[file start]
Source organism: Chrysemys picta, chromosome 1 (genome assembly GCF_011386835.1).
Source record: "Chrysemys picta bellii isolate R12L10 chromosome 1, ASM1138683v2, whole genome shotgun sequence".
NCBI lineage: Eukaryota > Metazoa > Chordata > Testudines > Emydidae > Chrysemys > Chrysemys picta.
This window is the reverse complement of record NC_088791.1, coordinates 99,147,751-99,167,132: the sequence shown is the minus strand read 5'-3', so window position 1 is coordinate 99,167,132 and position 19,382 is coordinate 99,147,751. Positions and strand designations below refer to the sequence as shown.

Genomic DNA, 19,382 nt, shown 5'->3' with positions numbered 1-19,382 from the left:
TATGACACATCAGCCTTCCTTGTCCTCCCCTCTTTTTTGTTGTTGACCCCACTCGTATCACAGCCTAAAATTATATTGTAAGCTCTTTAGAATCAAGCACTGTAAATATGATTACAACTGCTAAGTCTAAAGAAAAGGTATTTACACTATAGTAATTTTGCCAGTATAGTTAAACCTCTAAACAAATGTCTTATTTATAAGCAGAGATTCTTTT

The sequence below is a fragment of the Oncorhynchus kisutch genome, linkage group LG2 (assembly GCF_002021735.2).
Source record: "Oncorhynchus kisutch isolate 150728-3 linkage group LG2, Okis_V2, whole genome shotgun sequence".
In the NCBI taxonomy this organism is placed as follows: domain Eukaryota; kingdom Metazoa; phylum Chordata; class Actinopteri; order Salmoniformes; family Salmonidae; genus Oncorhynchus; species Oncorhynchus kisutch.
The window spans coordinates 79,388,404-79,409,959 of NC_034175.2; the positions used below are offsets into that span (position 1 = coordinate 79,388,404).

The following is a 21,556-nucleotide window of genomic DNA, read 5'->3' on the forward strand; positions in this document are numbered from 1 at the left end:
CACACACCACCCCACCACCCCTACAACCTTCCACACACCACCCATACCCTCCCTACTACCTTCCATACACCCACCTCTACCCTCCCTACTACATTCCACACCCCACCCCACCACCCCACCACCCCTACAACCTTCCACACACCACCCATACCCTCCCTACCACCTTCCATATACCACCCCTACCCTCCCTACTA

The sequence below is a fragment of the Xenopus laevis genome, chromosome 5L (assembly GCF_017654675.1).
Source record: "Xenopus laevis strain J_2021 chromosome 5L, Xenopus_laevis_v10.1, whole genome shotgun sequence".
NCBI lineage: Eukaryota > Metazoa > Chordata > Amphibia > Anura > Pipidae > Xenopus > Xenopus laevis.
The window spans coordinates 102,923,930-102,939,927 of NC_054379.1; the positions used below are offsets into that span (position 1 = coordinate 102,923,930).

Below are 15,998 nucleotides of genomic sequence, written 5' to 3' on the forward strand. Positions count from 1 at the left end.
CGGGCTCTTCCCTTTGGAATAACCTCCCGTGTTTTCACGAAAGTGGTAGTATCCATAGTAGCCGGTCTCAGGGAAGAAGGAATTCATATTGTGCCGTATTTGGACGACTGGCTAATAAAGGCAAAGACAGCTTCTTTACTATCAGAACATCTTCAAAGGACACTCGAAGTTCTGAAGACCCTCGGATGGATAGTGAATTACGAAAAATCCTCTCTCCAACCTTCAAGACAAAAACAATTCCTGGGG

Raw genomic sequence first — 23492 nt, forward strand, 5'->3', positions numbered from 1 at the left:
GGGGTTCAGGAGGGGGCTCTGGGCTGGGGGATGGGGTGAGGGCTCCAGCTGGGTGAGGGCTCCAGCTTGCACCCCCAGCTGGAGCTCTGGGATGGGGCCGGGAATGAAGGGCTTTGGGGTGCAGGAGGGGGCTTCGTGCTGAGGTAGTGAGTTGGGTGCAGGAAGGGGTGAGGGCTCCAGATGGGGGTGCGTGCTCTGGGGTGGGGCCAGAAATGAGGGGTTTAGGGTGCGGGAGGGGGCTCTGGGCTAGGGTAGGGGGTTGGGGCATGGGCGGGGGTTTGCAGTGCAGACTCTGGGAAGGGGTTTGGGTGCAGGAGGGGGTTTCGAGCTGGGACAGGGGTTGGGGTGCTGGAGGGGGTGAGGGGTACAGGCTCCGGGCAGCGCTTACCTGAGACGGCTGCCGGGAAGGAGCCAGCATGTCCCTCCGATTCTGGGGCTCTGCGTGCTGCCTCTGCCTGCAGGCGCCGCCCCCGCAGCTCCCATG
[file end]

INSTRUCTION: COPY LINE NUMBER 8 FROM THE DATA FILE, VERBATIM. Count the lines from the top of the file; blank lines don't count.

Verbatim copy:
Source record: "Oncorhynchus kisutch isolate 150728-3 linkage group LG2, Okis_V2, whole genome shotgun sequence".